Intro

Last year while attending the Microsoft BUILD conference I got to see the debut of ML.NET in person. After going to the intro session, I was amazed at the potential opportunities at both work and in my own personal projects (like my image scaling project I work on from time to time). Over the time since the initial 0.1 release they have released a new version every month adding tons of new features. As they rapidly approach a 1.0 release I figured it was time to do another deep dive.

As fate would have it, a recent discussion among co-workers about employee retention and predicting when a co-worker would leave came up. My previous deep dive into ML.NET was in Binary Classification only, which would flip the question around to: given a set of attributes is the person going to leave. Using this as an opportunity to grow my ML skillset, I started my deep dive into SDCA (Stochastic Dual Coordinate Ascent) with a Regression Task.

Since last deep diving into ML.NET the API has changed considerably (mostly for the better), and fortunately have the moved deprecated calls to a Legacy namespace to avoid forcing major refactoring on anyone who wishes to use the latest version (0.8 at the time of this writing).

The Problem

When thinking about factors that could be treated as a feature in our ML model I reflected on the various people I have worked with my career and snapshotting data that could be tracked at the time they left/got fired.

A couple of features at first thought:
  1. Position Name - In case there is a correlation between position and duration
  2. Married or not - Figuring longevity might be longer with the increased financial responsibilities
  3. BS Degree or not - Figuring there maybe a correlation especially for more junior folks
  4. MS Degree or not - Figuring this would be true for more senior level folks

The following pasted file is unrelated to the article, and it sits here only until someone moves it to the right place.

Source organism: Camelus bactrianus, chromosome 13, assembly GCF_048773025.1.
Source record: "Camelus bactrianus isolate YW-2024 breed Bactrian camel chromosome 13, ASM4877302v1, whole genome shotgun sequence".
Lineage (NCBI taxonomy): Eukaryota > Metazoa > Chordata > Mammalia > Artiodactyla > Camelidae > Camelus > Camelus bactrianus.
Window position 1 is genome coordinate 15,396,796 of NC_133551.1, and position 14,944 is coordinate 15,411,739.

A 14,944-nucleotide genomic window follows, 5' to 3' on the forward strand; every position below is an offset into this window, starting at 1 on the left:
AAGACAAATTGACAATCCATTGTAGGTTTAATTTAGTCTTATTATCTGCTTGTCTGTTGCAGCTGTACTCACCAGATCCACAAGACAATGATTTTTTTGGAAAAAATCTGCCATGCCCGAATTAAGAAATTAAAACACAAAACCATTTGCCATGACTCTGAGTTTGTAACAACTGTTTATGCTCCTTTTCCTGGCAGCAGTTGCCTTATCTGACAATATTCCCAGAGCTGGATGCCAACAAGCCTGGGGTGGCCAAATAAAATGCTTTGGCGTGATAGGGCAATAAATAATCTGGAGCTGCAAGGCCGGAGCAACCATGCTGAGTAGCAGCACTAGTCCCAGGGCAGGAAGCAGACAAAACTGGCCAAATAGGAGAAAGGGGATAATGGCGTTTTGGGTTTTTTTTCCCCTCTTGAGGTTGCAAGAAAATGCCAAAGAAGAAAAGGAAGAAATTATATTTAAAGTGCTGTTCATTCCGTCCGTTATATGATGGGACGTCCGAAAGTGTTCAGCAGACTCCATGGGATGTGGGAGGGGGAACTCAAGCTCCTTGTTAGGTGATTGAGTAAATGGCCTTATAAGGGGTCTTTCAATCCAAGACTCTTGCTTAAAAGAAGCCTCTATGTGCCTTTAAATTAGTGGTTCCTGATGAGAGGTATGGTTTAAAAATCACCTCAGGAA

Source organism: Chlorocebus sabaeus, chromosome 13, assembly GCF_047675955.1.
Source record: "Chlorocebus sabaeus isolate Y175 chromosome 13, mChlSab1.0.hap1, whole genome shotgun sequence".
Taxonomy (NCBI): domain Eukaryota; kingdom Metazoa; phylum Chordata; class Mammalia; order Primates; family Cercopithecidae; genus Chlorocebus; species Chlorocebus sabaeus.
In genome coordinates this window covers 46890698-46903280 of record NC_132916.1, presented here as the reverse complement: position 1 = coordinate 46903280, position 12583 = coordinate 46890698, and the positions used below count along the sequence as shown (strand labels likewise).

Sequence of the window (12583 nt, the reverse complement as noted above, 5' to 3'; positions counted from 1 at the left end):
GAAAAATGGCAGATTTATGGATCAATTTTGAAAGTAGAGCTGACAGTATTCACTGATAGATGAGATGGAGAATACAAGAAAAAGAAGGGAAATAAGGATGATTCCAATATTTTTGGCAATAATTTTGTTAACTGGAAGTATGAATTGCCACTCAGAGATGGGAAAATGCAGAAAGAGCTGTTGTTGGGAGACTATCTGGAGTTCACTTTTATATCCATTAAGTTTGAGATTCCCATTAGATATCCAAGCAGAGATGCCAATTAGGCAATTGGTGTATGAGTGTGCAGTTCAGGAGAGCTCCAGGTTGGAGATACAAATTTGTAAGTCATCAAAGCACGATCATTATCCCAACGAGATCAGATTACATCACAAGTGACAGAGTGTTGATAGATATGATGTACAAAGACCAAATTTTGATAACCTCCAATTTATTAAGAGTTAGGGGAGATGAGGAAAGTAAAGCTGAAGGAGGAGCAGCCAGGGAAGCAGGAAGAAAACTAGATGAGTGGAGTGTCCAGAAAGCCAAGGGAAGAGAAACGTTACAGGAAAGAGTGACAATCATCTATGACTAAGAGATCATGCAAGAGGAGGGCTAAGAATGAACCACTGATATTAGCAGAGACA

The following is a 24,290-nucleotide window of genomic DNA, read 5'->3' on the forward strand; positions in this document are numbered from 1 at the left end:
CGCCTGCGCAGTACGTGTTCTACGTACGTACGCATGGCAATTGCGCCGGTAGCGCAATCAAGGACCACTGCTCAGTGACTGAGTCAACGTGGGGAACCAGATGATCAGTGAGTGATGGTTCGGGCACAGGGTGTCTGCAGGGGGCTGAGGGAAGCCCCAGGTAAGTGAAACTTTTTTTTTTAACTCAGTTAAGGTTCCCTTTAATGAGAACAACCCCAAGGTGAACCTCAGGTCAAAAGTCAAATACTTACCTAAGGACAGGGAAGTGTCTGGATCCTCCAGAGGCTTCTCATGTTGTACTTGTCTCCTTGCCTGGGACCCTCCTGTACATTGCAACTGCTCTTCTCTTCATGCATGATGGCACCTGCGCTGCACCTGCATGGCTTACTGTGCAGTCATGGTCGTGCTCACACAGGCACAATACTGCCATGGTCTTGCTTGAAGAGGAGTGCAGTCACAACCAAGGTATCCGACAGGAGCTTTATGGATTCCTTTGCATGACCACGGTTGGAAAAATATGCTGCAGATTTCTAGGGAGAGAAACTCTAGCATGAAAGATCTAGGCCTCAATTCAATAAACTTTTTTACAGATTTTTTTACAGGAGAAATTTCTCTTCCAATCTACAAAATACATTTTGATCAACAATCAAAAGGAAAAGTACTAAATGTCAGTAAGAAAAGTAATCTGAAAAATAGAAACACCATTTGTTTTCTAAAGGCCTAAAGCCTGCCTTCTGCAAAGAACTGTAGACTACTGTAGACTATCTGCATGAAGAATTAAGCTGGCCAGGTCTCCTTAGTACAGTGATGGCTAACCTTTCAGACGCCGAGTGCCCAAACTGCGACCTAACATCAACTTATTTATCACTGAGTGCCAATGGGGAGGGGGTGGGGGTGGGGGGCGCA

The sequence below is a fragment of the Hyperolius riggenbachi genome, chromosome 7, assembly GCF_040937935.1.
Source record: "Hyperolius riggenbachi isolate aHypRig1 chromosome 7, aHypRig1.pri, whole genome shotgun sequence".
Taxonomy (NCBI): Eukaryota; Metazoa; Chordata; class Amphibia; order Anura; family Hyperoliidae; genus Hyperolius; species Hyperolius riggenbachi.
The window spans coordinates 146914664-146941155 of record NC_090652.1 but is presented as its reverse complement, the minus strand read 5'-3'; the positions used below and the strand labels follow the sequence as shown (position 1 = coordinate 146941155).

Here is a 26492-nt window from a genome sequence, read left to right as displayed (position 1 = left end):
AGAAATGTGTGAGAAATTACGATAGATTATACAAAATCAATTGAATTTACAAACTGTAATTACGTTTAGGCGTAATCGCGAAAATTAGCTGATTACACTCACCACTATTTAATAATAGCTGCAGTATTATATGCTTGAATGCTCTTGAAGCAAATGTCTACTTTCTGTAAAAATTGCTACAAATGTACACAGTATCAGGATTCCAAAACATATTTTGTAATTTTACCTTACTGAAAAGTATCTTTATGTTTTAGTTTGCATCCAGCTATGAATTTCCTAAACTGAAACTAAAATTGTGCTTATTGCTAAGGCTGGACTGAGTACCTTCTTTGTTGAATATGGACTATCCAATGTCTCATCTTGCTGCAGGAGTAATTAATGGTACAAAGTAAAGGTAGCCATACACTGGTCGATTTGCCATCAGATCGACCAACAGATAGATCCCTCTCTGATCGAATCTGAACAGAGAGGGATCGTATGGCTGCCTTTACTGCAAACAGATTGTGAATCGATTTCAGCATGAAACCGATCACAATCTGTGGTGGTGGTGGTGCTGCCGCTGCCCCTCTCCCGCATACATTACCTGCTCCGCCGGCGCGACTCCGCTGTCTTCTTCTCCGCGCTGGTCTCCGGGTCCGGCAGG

5. Years Experience - Pretty obvious here
  6. Age at Hire - More youthful hires might be antsy to move for more money/new title
  7. Duration at Job - Used to help train the model
Knowing this was not a unique thought process and surely not the first to use ML for this problem, I came across a dataset from Kaggle. This dataset, while fictional, was created by IBM Data Scientists and provided what I was looking for: another set of minds thinking about features. Their dataset offered quite a few more features than I had come up with, but had all of the features I had come up with as well.

Figuring this was validation enough for my little deep dive, I then proceeded to Visual Studio

ML.NET Implementation

First off, all of the code discussed here is checked into my ML.NET Deep Dive repo. Feel free to clone/improvement/give feedback.

To begin I defined my data structure:

public class EmploymentHistory
{
    public string PositionName { get; set; }

    [Label(0, 150)]
    public float DurationInMonths { get; set; }

    public float IsMarried { get; set; }

    public float BSDegree { get; set; }

    public float MSDegree { get; set; }

    public float YearsExperience { get; set; }

    public float AgeAtHire { get; set; }
}
The Label Attribute in this case is a custom attribute where I use it to filter out the anomalous data (someone there for 0 months or 12+ years).

As with the older ML.NET API, when you predict data, you need both a data structure to train and predict against as well as a solution object. In this case we want to predict on the DurationInMonths property, so I defined my EmploymentHistoryPrediction object:

public class EmploymentHistoryPrediction
{
    [ColumnName("Score")]
    public float DurationInMonths;
}